Photos of legless lizard and other newly discovered species in Brazil’s Cerrado
An expedition to Brazil’s Cerrado has turned up more than a dozen undiscovered species. Conservationists say the discoveries add urgency to protecting the grassland habitat which is rapidly being converted for agriculture.
The research team, which included scientists from Conservation International (CI) and Brazilian universities, found 14 species believed new to science — including eight fish, three reptiles, one amphibian, one mammal, and one bird — in and around the Serra Geral do Tocantins Ecological Station, a 716,000-hectare (1,769,274-acre) protected area.
“It’s very exciting to find new species and data on the richness, abundance, and distribution of wildlife in one of the most extensive, complex, and unknown regions of the Cerrado,” said CI biologist Cristiano Nogueira, the expedition leader. “Protected areas such as the Ecological Station are home to some of the last remaining healthy ecosystems in a region increasingly threatened by urban growth and mechanized agriculture.”
This species of lizard of the genus Bachia is one of the new species discovered during the expedition. Although there are other species of the genus in the Cerrado (almost all discovered and described only recently), this new species has only been recorded in the Ecological Station. The absence of legs and the sharply pointed snout help in locomotion over the surface layer of sandy soil, predominating in all the Jalapao, formed by the natural erosion of the escarpments of the Serra Geral plateaus. Photos by Miguel Trefaut Rodrigues
Other species such as this horned toad believed to be new to science of the genus Proceratophrys occupy very restricted areas. Protected areas like the EESGT are fundamental, because they shelter large populations of the species, reducing the threat of extinction from destruction of the habitats outside the reserves. Photo by Paula Hanna Valdujo.
The 29-day expedition also turned up several threatened species such as the hyacinth macaw, marsh deer, three-banded armadillo (tatu-bola), the Brazilian merganser, and the dwarf tinamou among the more than 440 species of vertebrates recorded.
“The geographic distribution of some of the species registered is restricted to the area of the ecological station; thus their survival depends on the good management of the protected area and its immediate surroundings,” said LuÃs Fabio Silveira, of the Department of Zoology of the University of Sao Paulo. “From the survey we can obtain data concerning the anatomy, reproductive biology, life cycle, and distribution of the species, all of which help us in future conservation programs.”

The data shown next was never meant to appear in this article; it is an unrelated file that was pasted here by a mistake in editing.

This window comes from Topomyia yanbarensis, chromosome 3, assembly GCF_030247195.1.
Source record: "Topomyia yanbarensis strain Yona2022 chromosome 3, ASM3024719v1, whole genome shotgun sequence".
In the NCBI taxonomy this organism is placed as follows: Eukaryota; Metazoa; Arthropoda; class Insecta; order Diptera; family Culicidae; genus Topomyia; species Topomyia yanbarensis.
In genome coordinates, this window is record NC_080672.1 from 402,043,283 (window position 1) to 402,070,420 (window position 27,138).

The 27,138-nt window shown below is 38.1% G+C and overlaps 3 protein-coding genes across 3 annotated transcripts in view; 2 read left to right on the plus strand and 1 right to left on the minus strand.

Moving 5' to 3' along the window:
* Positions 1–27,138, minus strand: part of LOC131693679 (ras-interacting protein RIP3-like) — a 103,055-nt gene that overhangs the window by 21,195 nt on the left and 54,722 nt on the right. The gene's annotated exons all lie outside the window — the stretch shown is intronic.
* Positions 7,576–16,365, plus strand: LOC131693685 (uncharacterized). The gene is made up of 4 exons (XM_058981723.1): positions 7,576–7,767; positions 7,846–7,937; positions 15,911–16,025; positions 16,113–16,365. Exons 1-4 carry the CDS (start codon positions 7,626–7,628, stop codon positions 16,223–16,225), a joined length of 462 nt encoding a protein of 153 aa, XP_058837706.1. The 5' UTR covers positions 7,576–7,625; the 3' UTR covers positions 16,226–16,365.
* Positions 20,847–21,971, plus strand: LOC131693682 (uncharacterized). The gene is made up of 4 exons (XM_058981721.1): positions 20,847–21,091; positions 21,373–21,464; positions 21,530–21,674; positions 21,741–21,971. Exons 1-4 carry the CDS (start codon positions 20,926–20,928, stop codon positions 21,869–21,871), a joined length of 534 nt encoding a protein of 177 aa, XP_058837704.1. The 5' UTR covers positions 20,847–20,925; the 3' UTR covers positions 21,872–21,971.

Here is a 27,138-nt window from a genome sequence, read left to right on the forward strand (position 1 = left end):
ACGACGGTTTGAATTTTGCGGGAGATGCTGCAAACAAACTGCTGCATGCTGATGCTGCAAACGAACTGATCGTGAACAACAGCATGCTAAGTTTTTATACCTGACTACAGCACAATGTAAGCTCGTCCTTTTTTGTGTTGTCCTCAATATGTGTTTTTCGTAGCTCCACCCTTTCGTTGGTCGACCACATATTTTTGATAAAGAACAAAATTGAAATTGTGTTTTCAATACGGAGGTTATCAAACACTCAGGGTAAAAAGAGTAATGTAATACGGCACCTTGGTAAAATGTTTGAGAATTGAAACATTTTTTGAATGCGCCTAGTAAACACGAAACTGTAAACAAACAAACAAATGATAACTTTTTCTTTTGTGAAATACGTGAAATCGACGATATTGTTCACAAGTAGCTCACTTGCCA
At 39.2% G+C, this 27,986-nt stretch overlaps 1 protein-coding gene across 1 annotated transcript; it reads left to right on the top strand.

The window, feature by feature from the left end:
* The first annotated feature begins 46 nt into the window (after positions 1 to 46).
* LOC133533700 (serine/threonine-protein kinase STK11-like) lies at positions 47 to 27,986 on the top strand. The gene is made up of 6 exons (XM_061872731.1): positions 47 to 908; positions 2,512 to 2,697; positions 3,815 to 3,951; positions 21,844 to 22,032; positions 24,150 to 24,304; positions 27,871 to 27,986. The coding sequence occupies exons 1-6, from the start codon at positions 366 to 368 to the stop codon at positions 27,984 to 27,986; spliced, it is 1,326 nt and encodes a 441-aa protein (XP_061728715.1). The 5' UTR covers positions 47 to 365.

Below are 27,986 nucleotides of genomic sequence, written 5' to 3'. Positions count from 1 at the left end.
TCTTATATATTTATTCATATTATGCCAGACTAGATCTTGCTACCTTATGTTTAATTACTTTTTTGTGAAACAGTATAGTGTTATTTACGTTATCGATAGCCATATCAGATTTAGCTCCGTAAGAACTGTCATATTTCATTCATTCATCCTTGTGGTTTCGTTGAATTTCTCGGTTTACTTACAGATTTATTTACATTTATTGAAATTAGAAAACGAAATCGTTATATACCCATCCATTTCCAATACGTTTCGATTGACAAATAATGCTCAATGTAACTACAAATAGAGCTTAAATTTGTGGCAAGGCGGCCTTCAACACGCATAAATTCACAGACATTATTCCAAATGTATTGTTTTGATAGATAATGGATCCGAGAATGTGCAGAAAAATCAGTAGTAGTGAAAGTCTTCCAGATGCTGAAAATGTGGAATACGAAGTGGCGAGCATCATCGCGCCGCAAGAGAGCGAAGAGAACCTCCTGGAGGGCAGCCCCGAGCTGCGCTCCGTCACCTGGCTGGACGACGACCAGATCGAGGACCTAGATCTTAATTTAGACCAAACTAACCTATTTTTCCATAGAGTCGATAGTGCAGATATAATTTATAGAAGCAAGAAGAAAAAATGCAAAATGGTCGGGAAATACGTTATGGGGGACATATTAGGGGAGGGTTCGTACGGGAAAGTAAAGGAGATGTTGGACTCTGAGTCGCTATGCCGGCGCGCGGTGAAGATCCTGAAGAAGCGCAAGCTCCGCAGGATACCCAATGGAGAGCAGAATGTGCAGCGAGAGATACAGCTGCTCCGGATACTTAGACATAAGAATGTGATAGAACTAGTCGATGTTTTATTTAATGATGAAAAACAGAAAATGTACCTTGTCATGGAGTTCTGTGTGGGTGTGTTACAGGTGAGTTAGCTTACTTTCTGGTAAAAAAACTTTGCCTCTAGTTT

Conservation International says the study will be used to support the development of a management plan for the Serra Geral do Tocantins Ecological Station.
“We need to know our protected areas better, especially the ecological stations whose principal objective is to generate scientific knowledge of Brazilian biodiversity, so little studied and already so severely threatened,” Nogueira said. “Unfortunately, extensive areas of the Cerrado, like the Ecological Station, are becoming increasingly rare, thus making the data collected even more important. Above all, it is necessary to know to conserve.”
The Cerrado, a wooded grassland in Brazil that once covered an area half the size of Europe, is fast being transformed into croplands to meet rising demand for soybeans, sugarcane, and cattle. The Cerrado is now disappearing more than twice as the rate as the neighboring Amazon rainforest, according to Ricardo Machado, author of a recent Conservation International (CI) study on the Cerrado.
“The Cerrado was pretty much intact until the 60s, when most of the relevant economic activity was the cattle ranching,” Dr. Ricardo Machado, author of a recent Conservation International (CI) study on the Cerrado, told mongabay.com. “During the 70s, when new technologies and new varieties of plants (corn, soybean, rice, wheat, eucalyptus, and grasses for livestock) where introduced the Cerrado became an important region for the Brazilian agribusiness. More and more native areas were cleared to be converted for planted pastures (using African grasses) or croplands. The natural vegetation removed was converted to charcoal to be used by the steel industry.”
Remaining cerrado cover in Brazil according to Dr. Machado
Machado estimates that the area of Cerrado of a percentage of its original 204 million hectares in extent, has fallen from around 73 percent in 1985 to around 43 percent in 2004. He believes that the area occupied by pastures and croplands has likely increased since then, given the substantial rise in Brazil’s agricultural production and land prices, and pegs annual loss at 2.2 million hectares every year, or about 1.1 percent of the remaining Cerrado. By comparison, Brazil’s Amazon rainforest lost about 10.7 million hectares between 2002 and 2006, 2.1 million hectares or about 0.5 percent per year.